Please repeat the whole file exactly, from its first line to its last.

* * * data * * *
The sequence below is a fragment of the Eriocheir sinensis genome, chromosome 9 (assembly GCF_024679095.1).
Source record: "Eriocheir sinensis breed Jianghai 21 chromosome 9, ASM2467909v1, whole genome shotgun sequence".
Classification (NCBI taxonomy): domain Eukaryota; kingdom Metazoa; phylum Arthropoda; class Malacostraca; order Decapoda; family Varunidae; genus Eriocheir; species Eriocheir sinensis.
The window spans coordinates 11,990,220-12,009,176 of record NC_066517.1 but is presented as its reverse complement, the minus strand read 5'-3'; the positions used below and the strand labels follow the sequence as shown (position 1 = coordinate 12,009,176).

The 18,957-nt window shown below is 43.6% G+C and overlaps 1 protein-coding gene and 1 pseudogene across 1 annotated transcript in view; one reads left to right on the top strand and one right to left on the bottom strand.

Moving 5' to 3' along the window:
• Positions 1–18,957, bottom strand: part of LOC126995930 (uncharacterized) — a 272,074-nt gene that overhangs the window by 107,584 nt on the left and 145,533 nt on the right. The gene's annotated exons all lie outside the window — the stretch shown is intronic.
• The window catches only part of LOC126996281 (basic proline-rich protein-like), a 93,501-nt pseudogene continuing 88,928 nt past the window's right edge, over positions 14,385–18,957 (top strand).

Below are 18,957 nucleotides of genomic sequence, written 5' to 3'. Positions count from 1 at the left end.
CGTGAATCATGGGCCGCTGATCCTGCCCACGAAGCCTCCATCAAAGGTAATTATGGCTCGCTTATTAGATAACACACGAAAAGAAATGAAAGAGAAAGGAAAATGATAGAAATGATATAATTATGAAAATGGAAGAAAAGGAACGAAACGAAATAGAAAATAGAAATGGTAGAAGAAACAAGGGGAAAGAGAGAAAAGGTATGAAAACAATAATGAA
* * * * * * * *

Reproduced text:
The sequence below is a fragment of the Eriocheir sinensis genome, chromosome 9 (assembly GCF_024679095.1).
Source record: "Eriocheir sinensis breed Jianghai 21 chromosome 9, ASM2467909v1, whole genome shotgun sequence".
Classification (NCBI taxonomy): domain Eukaryota; kingdom Metazoa; phylum Arthropoda; class Malacostraca; order Decapoda; family Varunidae; genus Eriocheir; species Eriocheir sinensis.
The window spans coordinates 11,990,220-12,009,176 of record NC_066517.1 but is presented as its reverse complement, the minus strand read 5'-3'; the positions used below and the strand labels follow the sequence as shown (position 1 = coordinate 12,009,176).

The 18,957-nt window shown below is 43.6% G+C and overlaps 1 protein-coding gene and 1 pseudogene across 1 annotated transcript in view; one reads left to right on the top strand and one right to left on the bottom strand.

Moving 5' to 3' along the window:
• Positions 1–18,957, bottom strand: part of LOC126995930 (uncharacterized) — a 272,074-nt gene that overhangs the window by 107,584 nt on the left and 145,533 nt on the right. The gene's annotated exons all lie outside the window — the stretch shown is intronic.
• The window catches only part of LOC126996281 (basic proline-rich protein-like), a 93,501-nt pseudogene continuing 88,928 nt past the window's right edge, over positions 14,385–18,957 (top strand).

Below are 18,957 nucleotides of genomic sequence, written 5' to 3'. Positions count from 1 at the left end.
CGTGAATCATGGGCCGCTGATCCTGCCCACGAAGCCTCCATCAAAGGTAATTATGGCTCGCTTATTAGATAACACACGAAAAGAAATGAAAGAGAAAGGAAAATGATAGAAATGATATAATTATGAAAATGGAAGAAAAGGAACGAAACGAAATAGAAAATAGAAATGGTAGAAGAAACAAGGGGAAAGAGAGAAAAGGTATGAAAACAATAATGAA